In an interview conducted in 2009, from her home in Bracknell, England, Cassady told me, "Jack, Neal and even Allen all aspired to a traditional family life. I think that's why they liked our home. In Jack's case it was a lack of sufficient income. Neal had it for 10 years, but he craved adventure as well, so it wasn’t enough for his nature. He never wanted to leave it as long as he had some freedom, too. I made the mistake of divorcing him, in the erroneous thinking he would prefer his other life. He wanted both, alas."
Cassady, born into respectability in Michigan in 1923, met Cassady in 1947 while studying fine arts and theatre in Denver, and they married the following year. In the late Forties, Cassady and Kerouac were deeply enthralled with each other, and Carolyn's proximity to them resulted in her appearance as Camille in On The Road and Evelyn in later Kerouac novels Big Sur (where she had two husbands) and The Dharma Bums. After various separations, the couple divorced in 1963 – when it seemed the wild Neal of the road had ultimately won out over domesticity.
It was a battle within himself that, Carolyn Cassady said in 2009, was not helped by the publication of On The Road in 1957.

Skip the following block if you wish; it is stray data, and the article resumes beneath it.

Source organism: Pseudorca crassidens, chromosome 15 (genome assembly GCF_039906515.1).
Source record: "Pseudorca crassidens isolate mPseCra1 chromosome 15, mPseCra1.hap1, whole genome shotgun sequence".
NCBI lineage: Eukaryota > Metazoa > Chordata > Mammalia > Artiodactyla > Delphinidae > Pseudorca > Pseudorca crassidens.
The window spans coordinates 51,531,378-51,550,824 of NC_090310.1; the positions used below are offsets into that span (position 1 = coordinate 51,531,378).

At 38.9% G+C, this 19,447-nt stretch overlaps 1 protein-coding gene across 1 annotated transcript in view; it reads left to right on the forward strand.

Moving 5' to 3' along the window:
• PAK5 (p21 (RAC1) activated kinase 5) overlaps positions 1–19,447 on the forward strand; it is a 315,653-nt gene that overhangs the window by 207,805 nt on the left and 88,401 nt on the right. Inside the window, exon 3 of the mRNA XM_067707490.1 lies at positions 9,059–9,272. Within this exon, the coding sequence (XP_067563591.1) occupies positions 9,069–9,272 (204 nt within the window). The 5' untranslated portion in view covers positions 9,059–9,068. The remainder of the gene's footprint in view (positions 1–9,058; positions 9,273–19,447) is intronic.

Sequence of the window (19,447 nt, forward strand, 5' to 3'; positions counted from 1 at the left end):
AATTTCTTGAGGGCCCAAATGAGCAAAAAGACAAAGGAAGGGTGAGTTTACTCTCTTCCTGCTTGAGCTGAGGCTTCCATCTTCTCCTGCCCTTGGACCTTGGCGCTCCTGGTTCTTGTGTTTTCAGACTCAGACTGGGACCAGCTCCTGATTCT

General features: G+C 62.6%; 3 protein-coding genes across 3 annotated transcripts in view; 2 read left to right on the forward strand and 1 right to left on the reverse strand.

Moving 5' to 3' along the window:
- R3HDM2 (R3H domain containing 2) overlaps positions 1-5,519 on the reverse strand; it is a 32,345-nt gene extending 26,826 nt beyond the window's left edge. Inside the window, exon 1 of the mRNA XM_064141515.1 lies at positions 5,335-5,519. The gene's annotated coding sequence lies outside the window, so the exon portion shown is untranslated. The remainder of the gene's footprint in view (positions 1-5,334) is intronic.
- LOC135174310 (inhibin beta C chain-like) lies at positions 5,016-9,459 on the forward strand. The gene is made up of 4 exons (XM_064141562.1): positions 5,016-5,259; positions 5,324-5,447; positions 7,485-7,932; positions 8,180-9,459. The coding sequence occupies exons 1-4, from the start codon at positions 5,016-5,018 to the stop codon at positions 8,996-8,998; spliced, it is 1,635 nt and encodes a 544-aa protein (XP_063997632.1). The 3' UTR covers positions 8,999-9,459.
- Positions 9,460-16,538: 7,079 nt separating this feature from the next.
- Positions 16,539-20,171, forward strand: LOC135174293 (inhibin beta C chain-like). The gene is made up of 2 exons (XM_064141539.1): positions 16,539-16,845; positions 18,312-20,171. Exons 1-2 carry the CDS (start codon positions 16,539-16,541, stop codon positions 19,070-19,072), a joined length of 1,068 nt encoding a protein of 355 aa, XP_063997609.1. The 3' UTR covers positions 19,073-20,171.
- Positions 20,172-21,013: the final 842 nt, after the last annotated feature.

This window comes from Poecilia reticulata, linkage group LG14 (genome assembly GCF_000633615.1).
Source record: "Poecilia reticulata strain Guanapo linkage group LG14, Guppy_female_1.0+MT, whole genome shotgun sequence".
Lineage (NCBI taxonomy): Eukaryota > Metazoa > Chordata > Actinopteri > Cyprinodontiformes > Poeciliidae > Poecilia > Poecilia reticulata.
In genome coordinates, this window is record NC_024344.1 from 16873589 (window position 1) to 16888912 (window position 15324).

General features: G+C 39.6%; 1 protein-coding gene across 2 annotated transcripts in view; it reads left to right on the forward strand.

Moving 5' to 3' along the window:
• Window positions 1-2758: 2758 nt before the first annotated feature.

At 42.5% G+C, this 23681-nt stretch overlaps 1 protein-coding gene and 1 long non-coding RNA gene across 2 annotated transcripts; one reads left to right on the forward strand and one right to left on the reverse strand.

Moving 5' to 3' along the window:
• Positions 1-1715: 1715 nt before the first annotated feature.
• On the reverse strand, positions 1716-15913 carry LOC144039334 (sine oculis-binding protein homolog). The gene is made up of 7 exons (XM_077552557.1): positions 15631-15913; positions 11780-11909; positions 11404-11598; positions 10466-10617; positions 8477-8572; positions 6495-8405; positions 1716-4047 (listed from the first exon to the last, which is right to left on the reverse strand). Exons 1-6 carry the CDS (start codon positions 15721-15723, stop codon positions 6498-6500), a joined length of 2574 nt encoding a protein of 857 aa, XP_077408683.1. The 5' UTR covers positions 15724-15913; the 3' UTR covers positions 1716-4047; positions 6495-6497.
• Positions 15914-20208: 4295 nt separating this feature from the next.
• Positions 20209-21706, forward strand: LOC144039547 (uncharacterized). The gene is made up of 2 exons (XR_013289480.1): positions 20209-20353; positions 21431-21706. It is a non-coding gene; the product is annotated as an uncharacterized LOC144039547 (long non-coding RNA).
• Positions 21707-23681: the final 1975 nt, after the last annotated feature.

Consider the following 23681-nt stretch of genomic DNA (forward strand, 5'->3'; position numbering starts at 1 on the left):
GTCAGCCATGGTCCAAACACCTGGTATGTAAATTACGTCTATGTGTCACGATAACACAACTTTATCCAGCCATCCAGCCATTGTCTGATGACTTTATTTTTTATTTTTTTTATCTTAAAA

"We thought the character of Dean Moriarty was too limited a portrait of Neal," she said. "He disliked having the side of him promoted he was trying to overcome."
To her immense credit, Carolyn Cassady held herself resolutely separate to the Beats, in terms of any sort of social set in their Fifties heyday (and after) as well as ideologically. Up until her death, she never bought into the mythologizing of these men and commercialisation of what has, let's face it, become a brand. And she hated the 2012 film of On The Road.
"In some ways Jack would be gratified," she said when asked how Kerouac would feel about his legacy and fame today, "in others not with everyone trying to get in on his act for personal gain. He would be pleased he is now considered a great writer, but he would be bitter it came too late to benefit himself."